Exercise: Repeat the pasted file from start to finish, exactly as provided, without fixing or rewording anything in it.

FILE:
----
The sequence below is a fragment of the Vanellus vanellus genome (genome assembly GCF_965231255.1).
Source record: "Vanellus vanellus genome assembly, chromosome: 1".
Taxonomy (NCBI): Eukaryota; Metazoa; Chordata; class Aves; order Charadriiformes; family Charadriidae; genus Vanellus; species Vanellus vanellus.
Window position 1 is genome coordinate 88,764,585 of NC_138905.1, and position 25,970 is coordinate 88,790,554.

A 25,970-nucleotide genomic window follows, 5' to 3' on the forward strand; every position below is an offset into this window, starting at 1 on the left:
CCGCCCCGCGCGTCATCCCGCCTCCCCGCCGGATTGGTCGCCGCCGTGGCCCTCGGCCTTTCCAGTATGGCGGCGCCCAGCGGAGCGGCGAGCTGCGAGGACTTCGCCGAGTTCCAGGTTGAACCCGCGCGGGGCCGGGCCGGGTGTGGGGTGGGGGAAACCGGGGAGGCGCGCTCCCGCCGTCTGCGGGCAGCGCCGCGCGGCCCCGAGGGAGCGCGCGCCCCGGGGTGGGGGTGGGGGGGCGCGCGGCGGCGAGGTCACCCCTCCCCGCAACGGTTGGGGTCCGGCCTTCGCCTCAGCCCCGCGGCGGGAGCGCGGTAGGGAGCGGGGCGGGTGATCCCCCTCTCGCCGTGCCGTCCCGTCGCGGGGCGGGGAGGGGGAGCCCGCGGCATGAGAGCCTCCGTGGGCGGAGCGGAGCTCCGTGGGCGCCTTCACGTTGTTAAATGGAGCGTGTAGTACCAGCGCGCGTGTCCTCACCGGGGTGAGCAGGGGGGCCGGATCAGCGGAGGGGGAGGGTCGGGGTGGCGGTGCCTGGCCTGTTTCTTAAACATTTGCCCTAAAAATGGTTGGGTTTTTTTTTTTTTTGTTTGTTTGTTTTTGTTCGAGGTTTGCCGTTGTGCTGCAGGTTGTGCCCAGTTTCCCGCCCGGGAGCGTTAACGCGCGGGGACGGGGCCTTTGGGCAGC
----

The sequence below is a fragment of the Vanellus vanellus genome (genome assembly GCF_965231255.1).
Source record: "Vanellus vanellus genome assembly, chromosome: 1".
Taxonomy (NCBI): Eukaryota; Metazoa; Chordata; class Aves; order Charadriiformes; family Charadriidae; genus Vanellus; species Vanellus vanellus.
Window position 1 is genome coordinate 88,764,585 of NC_138905.1, and position 25,970 is coordinate 88,790,554.

A 25,970-nucleotide genomic window follows, 5' to 3' on the forward strand; every position below is an offset into this window, starting at 1 on the left:
CCGCCCCGCGCGTCATCCCGCCTCCCCGCCGGATTGGTCGCCGCCGTGGCCCTCGGCCTTTCCAGTATGGCGGCGCCCAGCGGAGCGGCGAGCTGCGAGGACTTCGCCGAGTTCCAGGTTGAACCCGCGCGGGGCCGGGCCGGGTGTGGGGTGGGGGAAACCGGGGAGGCGCGCTCCCGCCGTCTGCGGGCAGCGCCGCGCGGCCCCGAGGGAGCGCGCGCCCCGGGGTGGGGGTGGGGGGGCGCGCGGCGGCGAGGTCACCCCTCCCCGCAACGGTTGGGGTCCGGCCTTCGCCTCAGCCCCGCGGCGGGAGCGCGGTAGGGAGCGGGGCGGGTGATCCCCCTCTCGCCGTGCCGTCCCGTCGCGGGGCGGGGAGGGGGAGCCCGCGGCATGAGAGCCTCCGTGGGCGGAGCGGAGCTCCGTGGGCGCCTTCACGTTGTTAAATGGAGCGTGTAGTACCAGCGCGCGTGTCCTCACCGGGGTGAGCAGGGGGGCCGGATCAGCGGAGGGGGAGGGTCGGGGTGGCGGTGCCTGGCCTGTTTCTTAAACATTTGCCCTAAAAATGGTTGGGTTTTTTTTTTTTTTGTTTGTTTGTTTTTGTTCGAGGTTTGCCGTTGTGCTGCAGGTTGTGCCCAGTTTCCCGCCCGGGAGCGTTAACGCGCGGGGACGGGGCCTTTGGGCAGC